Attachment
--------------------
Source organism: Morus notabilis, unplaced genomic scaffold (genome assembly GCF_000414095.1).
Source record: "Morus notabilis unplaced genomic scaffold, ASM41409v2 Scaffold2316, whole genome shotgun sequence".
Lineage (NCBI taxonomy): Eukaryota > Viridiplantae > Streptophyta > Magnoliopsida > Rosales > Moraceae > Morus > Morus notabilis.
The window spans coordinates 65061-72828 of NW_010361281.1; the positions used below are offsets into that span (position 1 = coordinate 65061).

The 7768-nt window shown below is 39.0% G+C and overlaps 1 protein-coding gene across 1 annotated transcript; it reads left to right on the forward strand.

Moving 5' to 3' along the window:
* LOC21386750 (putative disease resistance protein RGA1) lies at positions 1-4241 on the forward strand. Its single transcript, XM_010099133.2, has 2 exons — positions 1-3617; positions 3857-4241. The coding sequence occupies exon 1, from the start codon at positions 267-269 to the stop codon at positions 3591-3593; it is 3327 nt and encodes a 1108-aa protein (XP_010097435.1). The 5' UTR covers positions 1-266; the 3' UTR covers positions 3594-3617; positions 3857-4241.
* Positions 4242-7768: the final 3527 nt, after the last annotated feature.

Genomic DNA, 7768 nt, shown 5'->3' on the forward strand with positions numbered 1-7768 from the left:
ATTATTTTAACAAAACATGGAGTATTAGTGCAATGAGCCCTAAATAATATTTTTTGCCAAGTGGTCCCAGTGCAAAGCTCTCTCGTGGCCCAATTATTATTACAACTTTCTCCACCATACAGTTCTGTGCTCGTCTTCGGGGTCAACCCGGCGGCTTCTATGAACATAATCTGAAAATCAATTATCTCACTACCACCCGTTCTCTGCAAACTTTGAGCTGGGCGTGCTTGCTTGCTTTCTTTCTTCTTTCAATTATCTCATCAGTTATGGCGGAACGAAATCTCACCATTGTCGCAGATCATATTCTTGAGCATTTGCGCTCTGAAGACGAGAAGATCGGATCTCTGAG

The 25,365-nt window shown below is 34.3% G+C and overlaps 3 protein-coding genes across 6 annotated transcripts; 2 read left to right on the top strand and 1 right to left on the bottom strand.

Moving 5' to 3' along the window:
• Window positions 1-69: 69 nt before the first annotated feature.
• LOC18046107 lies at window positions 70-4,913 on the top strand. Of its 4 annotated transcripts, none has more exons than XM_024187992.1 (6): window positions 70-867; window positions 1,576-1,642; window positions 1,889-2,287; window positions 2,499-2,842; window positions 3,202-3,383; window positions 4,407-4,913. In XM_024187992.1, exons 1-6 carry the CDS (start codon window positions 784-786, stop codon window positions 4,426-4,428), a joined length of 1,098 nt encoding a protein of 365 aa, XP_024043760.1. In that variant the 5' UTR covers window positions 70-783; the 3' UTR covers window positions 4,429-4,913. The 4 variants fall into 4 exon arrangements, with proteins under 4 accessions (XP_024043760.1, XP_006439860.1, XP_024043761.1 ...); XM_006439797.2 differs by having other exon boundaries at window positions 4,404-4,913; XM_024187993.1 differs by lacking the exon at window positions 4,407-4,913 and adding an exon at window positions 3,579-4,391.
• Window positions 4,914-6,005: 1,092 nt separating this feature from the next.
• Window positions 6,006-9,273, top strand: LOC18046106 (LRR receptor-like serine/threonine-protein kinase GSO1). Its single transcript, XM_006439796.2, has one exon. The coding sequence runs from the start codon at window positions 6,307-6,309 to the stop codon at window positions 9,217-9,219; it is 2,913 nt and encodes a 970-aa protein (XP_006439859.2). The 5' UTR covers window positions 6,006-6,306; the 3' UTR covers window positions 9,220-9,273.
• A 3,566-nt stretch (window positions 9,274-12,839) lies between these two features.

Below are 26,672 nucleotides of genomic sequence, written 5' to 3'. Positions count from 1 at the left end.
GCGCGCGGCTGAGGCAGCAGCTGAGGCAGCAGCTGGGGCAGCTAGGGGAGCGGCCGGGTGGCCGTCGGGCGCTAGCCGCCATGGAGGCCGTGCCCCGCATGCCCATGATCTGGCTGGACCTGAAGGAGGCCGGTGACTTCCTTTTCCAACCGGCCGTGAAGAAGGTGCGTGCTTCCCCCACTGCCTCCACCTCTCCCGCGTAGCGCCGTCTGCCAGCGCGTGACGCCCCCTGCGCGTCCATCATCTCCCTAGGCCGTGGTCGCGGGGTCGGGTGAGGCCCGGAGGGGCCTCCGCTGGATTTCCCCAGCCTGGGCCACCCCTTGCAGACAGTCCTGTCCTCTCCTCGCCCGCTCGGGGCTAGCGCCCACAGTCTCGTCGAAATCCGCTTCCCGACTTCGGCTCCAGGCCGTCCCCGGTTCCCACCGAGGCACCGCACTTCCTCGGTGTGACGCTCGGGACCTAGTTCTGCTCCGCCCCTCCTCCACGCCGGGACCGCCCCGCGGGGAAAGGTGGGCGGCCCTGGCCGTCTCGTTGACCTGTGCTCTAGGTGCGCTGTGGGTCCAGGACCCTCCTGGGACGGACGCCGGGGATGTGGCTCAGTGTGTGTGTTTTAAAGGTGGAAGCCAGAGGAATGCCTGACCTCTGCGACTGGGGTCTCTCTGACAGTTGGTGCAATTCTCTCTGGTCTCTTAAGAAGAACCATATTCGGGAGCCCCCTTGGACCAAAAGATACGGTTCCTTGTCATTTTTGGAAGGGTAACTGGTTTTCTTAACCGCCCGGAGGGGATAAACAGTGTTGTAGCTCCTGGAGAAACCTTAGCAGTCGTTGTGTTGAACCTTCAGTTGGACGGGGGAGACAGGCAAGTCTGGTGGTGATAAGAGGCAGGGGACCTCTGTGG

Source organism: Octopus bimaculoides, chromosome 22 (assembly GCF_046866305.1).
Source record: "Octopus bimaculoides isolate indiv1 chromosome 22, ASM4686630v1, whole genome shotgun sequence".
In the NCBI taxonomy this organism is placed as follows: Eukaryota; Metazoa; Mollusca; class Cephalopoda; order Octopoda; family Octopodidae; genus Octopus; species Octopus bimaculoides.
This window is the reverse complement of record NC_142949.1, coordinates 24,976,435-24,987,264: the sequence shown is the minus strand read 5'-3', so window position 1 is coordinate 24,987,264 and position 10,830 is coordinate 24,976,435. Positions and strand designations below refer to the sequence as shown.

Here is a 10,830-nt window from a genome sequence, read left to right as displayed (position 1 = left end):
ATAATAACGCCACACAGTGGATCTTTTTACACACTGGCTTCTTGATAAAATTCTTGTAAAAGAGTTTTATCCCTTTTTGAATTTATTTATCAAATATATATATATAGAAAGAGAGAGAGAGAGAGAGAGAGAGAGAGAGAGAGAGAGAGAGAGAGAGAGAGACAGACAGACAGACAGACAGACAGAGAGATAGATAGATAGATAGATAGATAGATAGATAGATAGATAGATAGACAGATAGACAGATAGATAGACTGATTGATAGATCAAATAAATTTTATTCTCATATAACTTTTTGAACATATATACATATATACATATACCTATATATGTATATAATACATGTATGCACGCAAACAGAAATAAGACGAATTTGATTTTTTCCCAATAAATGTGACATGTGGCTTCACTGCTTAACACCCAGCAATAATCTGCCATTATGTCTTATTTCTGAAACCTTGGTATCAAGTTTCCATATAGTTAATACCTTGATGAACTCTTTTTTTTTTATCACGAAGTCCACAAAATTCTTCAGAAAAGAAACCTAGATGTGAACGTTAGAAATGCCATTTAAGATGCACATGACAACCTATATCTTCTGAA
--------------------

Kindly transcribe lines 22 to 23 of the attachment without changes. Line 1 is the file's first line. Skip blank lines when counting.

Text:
In the NCBI taxonomy this organism is placed as follows: Eukaryota; Metazoa; Mollusca; class Cephalopoda; order Octopoda; family Octopodidae; genus Octopus; species Octopus bimaculoides.
This window is the reverse complement of record NC_142949.1, coordinates 24,976,435-24,987,264: the sequence shown is the minus strand read 5'-3', so window position 1 is coordinate 24,987,264 and position 10,830 is coordinate 24,976,435. Positions and strand designations below refer to the sequence as shown.